Essay about Aldous Huxley’s opinion of a utopian

Submitted By Kcorletto
Words: 777
Pages: 4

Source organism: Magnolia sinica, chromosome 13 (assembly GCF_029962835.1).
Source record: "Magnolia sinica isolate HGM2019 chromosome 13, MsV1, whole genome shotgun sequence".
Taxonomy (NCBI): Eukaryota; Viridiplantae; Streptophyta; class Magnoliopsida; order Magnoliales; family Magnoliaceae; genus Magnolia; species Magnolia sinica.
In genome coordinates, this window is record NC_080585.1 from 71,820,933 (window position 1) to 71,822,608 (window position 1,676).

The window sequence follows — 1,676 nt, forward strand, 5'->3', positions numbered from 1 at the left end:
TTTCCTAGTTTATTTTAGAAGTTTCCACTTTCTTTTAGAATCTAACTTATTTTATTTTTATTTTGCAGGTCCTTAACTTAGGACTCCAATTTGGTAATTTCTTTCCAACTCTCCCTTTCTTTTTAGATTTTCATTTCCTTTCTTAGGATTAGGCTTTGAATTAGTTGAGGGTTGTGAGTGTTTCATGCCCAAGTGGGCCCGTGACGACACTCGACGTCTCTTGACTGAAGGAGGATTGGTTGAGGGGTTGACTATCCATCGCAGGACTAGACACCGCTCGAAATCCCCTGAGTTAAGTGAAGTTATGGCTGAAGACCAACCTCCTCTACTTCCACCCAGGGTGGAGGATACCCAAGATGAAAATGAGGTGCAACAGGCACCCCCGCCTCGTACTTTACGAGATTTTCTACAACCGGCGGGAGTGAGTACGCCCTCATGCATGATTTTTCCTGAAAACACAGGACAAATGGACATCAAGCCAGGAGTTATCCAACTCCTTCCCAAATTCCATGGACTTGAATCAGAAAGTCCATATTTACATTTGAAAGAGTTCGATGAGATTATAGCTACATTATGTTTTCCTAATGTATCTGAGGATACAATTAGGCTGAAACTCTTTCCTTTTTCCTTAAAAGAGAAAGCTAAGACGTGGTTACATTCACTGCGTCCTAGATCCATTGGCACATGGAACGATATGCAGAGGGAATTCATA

Aldous Huxley’s opinion of a utopian world is clearly presented in his novel, “Island”. In his novel, he depicts a near perfect world on the island of Pala. The society of the Palanese, is created on the basis that a more simplistic way of life can be executed through minimizing society’s issues. This ideology emphasizes humans potential. Huxley gives Pala the characteristics of what he believes is a perfect world. It is obvious that he believes humans can achieve a perfect world through spirituality. In Pala, people have complete freedom of how to live their lives. For example, sexual expression is very important in Pala. It is emphasized that all individuals should express their sexuality freely. In other words, anyone in Pala can sleep with each other, and no one will be looked down upon or criticized. Even though this may sound odd to us, Pala views sexual freedom as an outlet to prevent feeling additional frustration. Pala views individuals as for who they are, disregarding sex or gender. Love in Pala has no restrictions, including age, gender, and even number of people. This is because in Huxley’s opinion, love and sexuality should occur between whoever the individual desires. Pala believes that one’s love should be genuine for another individual, so much that if their lovers are happier with someone else, they should happily accept it. Huxley’s idea that children learn most through the people that nurture them, is shown through Pala’s MAC program. The first people he meets from Pala, the two children, firmly believe in this program. Through MAC, children have the freedom to interchange parents whenever they want. This helps the child to learn different upbringings through different parents, eventually serving as an advantage for the child. In Huxley’s opinion, a more open society ultimately creates a more nurturing and serene environment. The Palanese society is centered among the philosophy that one should accept and live by what is given to them and embrace it. The birds from Pala, called mynahs, constantly remind the community to live for what they have. In order to help the community accept the society they live in, they are given moksha medicine. On page 157, Huxley states that the medicine helps users, “catch a glimpse of the world as it looks to someone who has been liberated from his bondage to the ego.” In other words, moksha gives the individual an ideal calm and ultimately, acceptance of their way of life. Children are also given pills, if they demonstrate personalities that aren’t ideal or “good” for society. Even though medication is used often in Pala, “word therapy” is used just as much. Farnaby practiced word therapy with Susila after he was injured. In Pala, it is believed that the healing of one self is better than the healing due to medication. In order to maintain the population in Pala, individuals are very encouraged to use contraception’s. In fact, fees for contraception’s are withheld from the Palanese’ people. Materials are equally